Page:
Crumbling walls and a leaky heating system are just a couple of the conditions that a levy on the May ballot may help fix. Flathead High administrators want the public to see the school?s condition for themselves.
?I think it?s so important for our valley to really understand, to be aware of what this levy means,? said teacher Shelby Moody.
Moody was one of the teachers who led taxpayers on a tour of Flathead High on Saturday, as part of a district push to get taxpayers to approve a high school levy, the bulk of which would repair and upgrade Flathead High.
?We have gotten used to, sadly, sweltering rooms, broken windows, and things like that and that?s sad,? said Moody.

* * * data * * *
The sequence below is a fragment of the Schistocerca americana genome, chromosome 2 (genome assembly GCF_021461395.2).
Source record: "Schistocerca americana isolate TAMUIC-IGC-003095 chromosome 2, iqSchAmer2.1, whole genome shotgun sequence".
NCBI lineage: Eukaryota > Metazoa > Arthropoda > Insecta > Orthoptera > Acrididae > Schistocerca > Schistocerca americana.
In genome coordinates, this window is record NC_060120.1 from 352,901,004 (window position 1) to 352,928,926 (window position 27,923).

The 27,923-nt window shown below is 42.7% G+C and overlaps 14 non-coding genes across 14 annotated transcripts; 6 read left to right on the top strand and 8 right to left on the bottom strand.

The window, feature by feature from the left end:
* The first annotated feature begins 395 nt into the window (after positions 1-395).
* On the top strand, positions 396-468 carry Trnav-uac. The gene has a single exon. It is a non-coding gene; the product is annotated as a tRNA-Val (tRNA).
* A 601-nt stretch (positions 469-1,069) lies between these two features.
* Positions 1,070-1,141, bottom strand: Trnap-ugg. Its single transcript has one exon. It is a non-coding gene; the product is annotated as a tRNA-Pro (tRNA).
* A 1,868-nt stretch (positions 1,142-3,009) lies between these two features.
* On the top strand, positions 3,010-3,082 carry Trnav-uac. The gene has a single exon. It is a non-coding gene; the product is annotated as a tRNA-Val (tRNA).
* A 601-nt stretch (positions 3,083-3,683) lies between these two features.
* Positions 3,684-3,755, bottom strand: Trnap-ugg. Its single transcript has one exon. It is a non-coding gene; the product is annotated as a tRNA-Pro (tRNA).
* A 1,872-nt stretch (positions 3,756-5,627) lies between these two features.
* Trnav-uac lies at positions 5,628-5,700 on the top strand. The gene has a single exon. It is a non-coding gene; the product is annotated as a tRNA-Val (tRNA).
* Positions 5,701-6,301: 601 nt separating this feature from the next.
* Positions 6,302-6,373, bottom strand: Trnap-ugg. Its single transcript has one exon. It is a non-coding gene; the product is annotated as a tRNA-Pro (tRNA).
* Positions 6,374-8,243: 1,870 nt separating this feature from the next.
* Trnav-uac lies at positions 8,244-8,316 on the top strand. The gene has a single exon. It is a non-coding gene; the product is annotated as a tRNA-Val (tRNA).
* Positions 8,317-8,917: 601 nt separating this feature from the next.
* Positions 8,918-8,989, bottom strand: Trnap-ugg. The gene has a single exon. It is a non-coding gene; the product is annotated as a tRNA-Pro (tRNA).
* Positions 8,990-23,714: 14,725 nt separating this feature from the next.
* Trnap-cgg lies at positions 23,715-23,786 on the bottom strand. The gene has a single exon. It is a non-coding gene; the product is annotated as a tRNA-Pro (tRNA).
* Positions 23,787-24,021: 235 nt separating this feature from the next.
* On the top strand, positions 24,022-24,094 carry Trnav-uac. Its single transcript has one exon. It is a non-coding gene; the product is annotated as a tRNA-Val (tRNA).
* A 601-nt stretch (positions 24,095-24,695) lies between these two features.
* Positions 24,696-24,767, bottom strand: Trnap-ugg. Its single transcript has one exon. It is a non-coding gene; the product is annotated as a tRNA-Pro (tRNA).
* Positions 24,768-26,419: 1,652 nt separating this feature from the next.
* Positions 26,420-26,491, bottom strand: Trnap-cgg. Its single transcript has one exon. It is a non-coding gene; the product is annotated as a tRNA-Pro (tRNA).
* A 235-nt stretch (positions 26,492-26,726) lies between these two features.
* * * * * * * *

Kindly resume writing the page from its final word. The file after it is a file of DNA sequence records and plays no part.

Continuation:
Glenn Young is one of those taxpayers, and it turns out, he?s also been a substitute at the school.
?I really wanted to be informed so that I could really know more of what was happening and what I would be paying that money for,? said Young.
But not everyone is on board with paying the extra cash, and taxpayers have rejected similar levies for the past two years. School officials hope things like these tours will help sway the public, though Young says he doesn?t need to be convinced.
?On the first floor, the leaks trickle on down?Then on down to the basement, how it trickles down, oh my.?
The levy will be up for a vote in May, along with an elementary-level operational levy. The high school building reserve levy would raise over four million dollars for Kalispell high schools.